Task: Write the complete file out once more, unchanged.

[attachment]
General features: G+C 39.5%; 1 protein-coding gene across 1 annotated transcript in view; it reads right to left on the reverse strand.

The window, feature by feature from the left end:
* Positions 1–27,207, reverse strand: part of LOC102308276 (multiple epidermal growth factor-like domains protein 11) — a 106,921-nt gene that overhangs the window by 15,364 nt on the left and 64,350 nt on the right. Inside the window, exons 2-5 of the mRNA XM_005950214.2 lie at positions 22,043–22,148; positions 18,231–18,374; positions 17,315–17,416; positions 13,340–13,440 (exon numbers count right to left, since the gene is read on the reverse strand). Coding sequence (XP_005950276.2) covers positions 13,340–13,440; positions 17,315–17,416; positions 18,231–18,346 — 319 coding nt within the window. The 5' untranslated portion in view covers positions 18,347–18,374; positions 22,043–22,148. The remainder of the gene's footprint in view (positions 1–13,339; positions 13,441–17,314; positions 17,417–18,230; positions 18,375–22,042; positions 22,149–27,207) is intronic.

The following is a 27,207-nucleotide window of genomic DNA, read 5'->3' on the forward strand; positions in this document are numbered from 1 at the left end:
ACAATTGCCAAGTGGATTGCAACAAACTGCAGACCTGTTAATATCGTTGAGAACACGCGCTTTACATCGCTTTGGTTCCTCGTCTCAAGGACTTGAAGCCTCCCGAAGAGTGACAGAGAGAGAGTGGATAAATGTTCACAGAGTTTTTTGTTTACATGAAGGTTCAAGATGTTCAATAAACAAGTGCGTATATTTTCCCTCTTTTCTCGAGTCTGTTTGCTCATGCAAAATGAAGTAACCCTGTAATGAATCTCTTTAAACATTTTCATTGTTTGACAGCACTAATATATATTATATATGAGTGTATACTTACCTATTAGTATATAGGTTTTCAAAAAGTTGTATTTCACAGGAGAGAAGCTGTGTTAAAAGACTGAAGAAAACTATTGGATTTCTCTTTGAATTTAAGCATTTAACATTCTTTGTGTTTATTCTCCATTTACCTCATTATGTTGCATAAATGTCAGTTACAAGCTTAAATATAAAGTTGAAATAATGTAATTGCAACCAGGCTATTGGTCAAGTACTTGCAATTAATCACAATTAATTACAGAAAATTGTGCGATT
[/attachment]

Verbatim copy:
General features: G+C 39.5%; 1 protein-coding gene across 1 annotated transcript in view; it reads right to left on the reverse strand.

The window, feature by feature from the left end:
* Positions 1–27,207, reverse strand: part of LOC102308276 (multiple epidermal growth factor-like domains protein 11) — a 106,921-nt gene that overhangs the window by 15,364 nt on the left and 64,350 nt on the right. Inside the window, exons 2-5 of the mRNA XM_005950214.2 lie at positions 22,043–22,148; positions 18,231–18,374; positions 17,315–17,416; positions 13,340–13,440 (exon numbers count right to left, since the gene is read on the reverse strand). Coding sequence (XP_005950276.2) covers positions 13,340–13,440; positions 17,315–17,416; positions 18,231–18,346 — 319 coding nt within the window. The 5' untranslated portion in view covers positions 18,347–18,374; positions 22,043–22,148. The remainder of the gene's footprint in view (positions 1–13,339; positions 13,441–17,314; positions 17,417–18,230; positions 18,375–22,042; positions 22,149–27,207) is intronic.

The following is a 27,207-nucleotide window of genomic DNA, read 5'->3' on the forward strand; positions in this document are numbered from 1 at the left end:
ACAATTGCCAAGTGGATTGCAACAAACTGCAGACCTGTTAATATCGTTGAGAACACGCGCTTTACATCGCTTTGGTTCCTCGTCTCAAGGACTTGAAGCCTCCCGAAGAGTGACAGAGAGAGAGTGGATAAATGTTCACAGAGTTTTTTGTTTACATGAAGGTTCAAGATGTTCAATAAACAAGTGCGTATATTTTCCCTCTTTTCTCGAGTCTGTTTGCTCATGCAAAATGAAGTAACCCTGTAATGAATCTCTTTAAACATTTTCATTGTTTGACAGCACTAATATATATTATATATGAGTGTATACTTACCTATTAGTATATAGGTTTTCAAAAAGTTGTATTTCACAGGAGAGAAGCTGTGTTAAAAGACTGAAGAAAACTATTGGATTTCTCTTTGAATTTAAGCATTTAACATTCTTTGTGTTTATTCTCCATTTACCTCATTATGTTGCATAAATGTCAGTTACAAGCTTAAATATAAAGTTGAAATAATGTAATTGCAACCAGGCTATTGGTCAAGTACTTGCAATTAATCACAATTAATTACAGAAAATTGTGCGATT